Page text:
In an interview published at Caixin Media, Hu Shuli’s post-Caijing venture, on April 30, CMP fellow Zhan Jiang discusses a recent policy announced by Wuhan’s local chapter of the All-China Journalists Association (ACJA). According to the policy, any journalist who makes serious factual errors as a result of “insufficient depth and detail of reporting” (采访不深入不细) will be immediately laid off without exception and then handled accordingly:
. . . Zhan Jiang believes that the ACJA, the consumers association and other industry organizations will move from organs controlled by the government to true non-governmental organizations through the course of China’s transition, but for a number of reasons they are now caught in between. China must accelerate the creation of of relevant laws for social organizations in order to avoid this ‘ridiculous’ and ‘silly’ state of affairs.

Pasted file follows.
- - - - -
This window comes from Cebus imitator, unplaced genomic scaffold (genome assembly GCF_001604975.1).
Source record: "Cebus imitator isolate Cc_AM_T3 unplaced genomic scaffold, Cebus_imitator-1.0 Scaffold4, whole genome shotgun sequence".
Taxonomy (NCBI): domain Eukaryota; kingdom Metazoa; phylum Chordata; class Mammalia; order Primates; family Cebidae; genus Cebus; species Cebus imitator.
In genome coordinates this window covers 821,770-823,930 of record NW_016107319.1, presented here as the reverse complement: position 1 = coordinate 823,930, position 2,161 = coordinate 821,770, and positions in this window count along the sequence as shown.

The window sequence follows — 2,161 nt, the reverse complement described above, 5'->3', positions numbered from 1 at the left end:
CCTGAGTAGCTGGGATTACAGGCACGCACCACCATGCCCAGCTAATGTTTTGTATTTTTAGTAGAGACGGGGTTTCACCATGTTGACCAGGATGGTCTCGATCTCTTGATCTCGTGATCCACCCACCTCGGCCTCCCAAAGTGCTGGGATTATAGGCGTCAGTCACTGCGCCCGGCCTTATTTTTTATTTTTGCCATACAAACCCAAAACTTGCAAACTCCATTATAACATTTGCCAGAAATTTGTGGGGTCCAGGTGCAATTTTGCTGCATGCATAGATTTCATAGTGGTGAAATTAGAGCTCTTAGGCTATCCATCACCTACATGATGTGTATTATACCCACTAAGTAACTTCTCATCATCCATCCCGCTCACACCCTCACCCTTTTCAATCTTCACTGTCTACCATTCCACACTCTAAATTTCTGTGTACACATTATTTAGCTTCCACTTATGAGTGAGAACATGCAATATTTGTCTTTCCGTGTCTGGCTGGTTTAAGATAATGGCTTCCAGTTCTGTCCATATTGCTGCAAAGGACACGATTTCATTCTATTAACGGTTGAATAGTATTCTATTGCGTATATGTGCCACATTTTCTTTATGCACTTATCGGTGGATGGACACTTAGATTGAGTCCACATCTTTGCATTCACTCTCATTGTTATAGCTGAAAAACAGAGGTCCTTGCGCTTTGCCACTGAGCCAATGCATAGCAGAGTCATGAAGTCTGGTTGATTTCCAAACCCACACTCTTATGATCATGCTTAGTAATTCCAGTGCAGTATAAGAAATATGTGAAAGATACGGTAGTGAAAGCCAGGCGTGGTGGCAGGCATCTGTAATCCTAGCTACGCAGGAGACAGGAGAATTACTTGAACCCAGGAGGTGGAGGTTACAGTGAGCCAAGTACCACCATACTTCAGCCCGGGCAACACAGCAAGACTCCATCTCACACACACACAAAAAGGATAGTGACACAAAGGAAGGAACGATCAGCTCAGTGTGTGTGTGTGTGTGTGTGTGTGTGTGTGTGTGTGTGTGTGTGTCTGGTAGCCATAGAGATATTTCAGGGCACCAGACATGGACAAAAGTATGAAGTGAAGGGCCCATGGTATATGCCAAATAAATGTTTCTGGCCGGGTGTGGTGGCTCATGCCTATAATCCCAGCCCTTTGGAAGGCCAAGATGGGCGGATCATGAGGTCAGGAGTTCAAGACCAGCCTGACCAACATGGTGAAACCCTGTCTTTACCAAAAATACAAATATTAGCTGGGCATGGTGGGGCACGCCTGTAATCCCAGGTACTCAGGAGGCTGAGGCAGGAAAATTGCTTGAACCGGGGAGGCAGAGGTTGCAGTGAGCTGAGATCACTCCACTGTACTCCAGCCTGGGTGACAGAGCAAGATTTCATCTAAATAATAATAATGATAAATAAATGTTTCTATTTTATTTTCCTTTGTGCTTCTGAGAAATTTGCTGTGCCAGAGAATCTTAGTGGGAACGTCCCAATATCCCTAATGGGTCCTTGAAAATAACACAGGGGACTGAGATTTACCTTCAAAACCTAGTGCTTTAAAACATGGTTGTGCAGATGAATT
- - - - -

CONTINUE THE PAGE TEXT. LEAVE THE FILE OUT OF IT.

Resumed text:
Zhan Jiang firmly opposes the methods of the journalists association in Wuhan, but he “hopes this is just a gimmick they are using to puff themselves up.”
Without a doubt, China’s news media are now in a situation of chaos, with media and journalists operating with a sense of idealism and conscience on the one hand, and others simply looking for personal benefit or a springboard [for other ventures]. However, Zhan Jiang points out that the relationship between the rights and obligations of the news media should be determined by law, and not be subject to control by arbitrary people.